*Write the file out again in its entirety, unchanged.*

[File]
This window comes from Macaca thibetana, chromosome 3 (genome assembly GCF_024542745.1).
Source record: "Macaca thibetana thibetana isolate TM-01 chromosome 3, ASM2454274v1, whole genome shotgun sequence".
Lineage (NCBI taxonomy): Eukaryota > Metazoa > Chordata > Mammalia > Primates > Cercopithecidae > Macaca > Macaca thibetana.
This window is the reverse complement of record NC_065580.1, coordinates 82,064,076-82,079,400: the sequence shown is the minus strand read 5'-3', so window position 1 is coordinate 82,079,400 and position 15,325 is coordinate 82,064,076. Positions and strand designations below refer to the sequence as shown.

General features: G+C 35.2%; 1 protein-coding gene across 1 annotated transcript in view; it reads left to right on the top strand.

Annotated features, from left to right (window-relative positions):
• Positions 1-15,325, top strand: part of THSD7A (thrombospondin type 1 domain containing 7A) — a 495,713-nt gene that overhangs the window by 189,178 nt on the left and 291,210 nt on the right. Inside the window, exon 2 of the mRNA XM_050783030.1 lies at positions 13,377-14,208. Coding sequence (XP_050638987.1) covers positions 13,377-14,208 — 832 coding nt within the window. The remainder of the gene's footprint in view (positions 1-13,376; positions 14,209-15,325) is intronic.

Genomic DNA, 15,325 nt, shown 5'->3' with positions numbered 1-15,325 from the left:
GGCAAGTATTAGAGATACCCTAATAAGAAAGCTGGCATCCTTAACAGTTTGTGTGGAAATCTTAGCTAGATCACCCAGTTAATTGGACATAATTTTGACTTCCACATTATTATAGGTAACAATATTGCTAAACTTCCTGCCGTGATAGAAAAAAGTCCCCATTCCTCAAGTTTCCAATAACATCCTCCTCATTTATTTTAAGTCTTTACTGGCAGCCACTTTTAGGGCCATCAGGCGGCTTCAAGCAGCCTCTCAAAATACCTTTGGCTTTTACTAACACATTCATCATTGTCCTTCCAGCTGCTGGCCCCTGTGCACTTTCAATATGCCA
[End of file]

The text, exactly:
This window comes from Macaca thibetana, chromosome 3 (genome assembly GCF_024542745.1).
Source record: "Macaca thibetana thibetana isolate TM-01 chromosome 3, ASM2454274v1, whole genome shotgun sequence".
Lineage (NCBI taxonomy): Eukaryota > Metazoa > Chordata > Mammalia > Primates > Cercopithecidae > Macaca > Macaca thibetana.
This window is the reverse complement of record NC_065580.1, coordinates 82,064,076-82,079,400: the sequence shown is the minus strand read 5'-3', so window position 1 is coordinate 82,079,400 and position 15,325 is coordinate 82,064,076. Positions and strand designations below refer to the sequence as shown.

General features: G+C 35.2%; 1 protein-coding gene across 1 annotated transcript in view; it reads left to right on the top strand.

Annotated features, from left to right (window-relative positions):
• Positions 1-15,325, top strand: part of THSD7A (thrombospondin type 1 domain containing 7A) — a 495,713-nt gene that overhangs the window by 189,178 nt on the left and 291,210 nt on the right. Inside the window, exon 2 of the mRNA XM_050783030.1 lies at positions 13,377-14,208. Coding sequence (XP_050638987.1) covers positions 13,377-14,208 — 832 coding nt within the window. The remainder of the gene's footprint in view (positions 1-13,376; positions 14,209-15,325) is intronic.

Genomic DNA, 15,325 nt, shown 5'->3' with positions numbered 1-15,325 from the left:
GGCAAGTATTAGAGATACCCTAATAAGAAAGCTGGCATCCTTAACAGTTTGTGTGGAAATCTTAGCTAGATCACCCAGTTAATTGGACATAATTTTGACTTCCACATTATTATAGGTAACAATATTGCTAAACTTCCTGCCGTGATAGAAAAAAGTCCCCATTCCTCAAGTTTCCAATAACATCCTCCTCATTTATTTTAAGTCTTTACTGGCAGCCACTTTTAGGGCCATCAGGCGGCTTCAAGCAGCCTCTCAAAATACCTTTGGCTTTTACTAACACATTCATCATTGTCCTTCCAGCTGCTGGCCCCTGTGCACTTTCAATATGCCA